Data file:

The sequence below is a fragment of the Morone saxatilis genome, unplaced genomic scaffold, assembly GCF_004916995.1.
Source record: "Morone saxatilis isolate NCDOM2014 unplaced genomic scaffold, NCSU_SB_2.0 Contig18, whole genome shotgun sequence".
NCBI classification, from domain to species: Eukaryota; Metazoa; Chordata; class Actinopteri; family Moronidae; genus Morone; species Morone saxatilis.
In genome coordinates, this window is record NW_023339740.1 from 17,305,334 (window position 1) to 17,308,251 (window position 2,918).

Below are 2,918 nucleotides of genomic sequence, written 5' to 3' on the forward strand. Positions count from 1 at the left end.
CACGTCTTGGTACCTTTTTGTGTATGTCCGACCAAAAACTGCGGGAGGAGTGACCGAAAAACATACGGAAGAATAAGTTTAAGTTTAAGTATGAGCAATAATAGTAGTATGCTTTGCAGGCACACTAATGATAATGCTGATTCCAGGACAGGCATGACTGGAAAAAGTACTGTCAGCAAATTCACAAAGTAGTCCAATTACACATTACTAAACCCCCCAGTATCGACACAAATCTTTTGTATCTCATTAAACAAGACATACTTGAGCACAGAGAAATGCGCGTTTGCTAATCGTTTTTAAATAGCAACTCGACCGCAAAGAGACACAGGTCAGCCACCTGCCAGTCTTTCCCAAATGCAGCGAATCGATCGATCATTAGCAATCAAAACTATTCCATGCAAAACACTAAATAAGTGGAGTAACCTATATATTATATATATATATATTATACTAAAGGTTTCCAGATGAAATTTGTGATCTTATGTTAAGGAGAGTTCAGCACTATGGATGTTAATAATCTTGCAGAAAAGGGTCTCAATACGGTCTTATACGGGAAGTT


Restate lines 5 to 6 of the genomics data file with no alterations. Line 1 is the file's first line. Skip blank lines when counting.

Below are 2,918 nucleotides of genomic sequence, written 5' to 3' on the forward strand. Positions count from 1 at the left end.
CACGTCTTGGTACCTTTTTGTGTATGTCCGACCAAAAACTGCGGGAGGAGTGACCGAAAAACATACGGAAGAATAAGTTTAAGTTTAAGTATGAGCAATAATAGTAGTATGCTTTGCAGGCACACTAATGATAATGCTGATTCCAGGACAGGCATGACTGGAAAAAGTACTGTCAGCAAATTCACAAAGTAGTCCAATTACACATTACTAAACCCCCCAGTATCGACACAAATCTTTTGTATCTCATTAAACAAGACATACTTGAGCACAGAGAAATGCGCGTTTGCTAATCGTTTTTAAATAGCAACTCGACCGCAAAGAGACACAGGTCAGCCACCTGCCAGTCTTTCCCAAATGCAGCGAATCGATCGATCATTAGCAATCAAAACTATTCCATGCAAAACACTAAATAAGTGGAGTAACCTATATATTATATATATATATATTATACTAAAGGTTTCCAGATGAAATTTGTGATCTTATGTTAAGGAGAGTTCAGCACTATGGATGTTAATAATCTTGCAGAAAAGGGTCTCAATACGGTCTTATACGGGAAGTT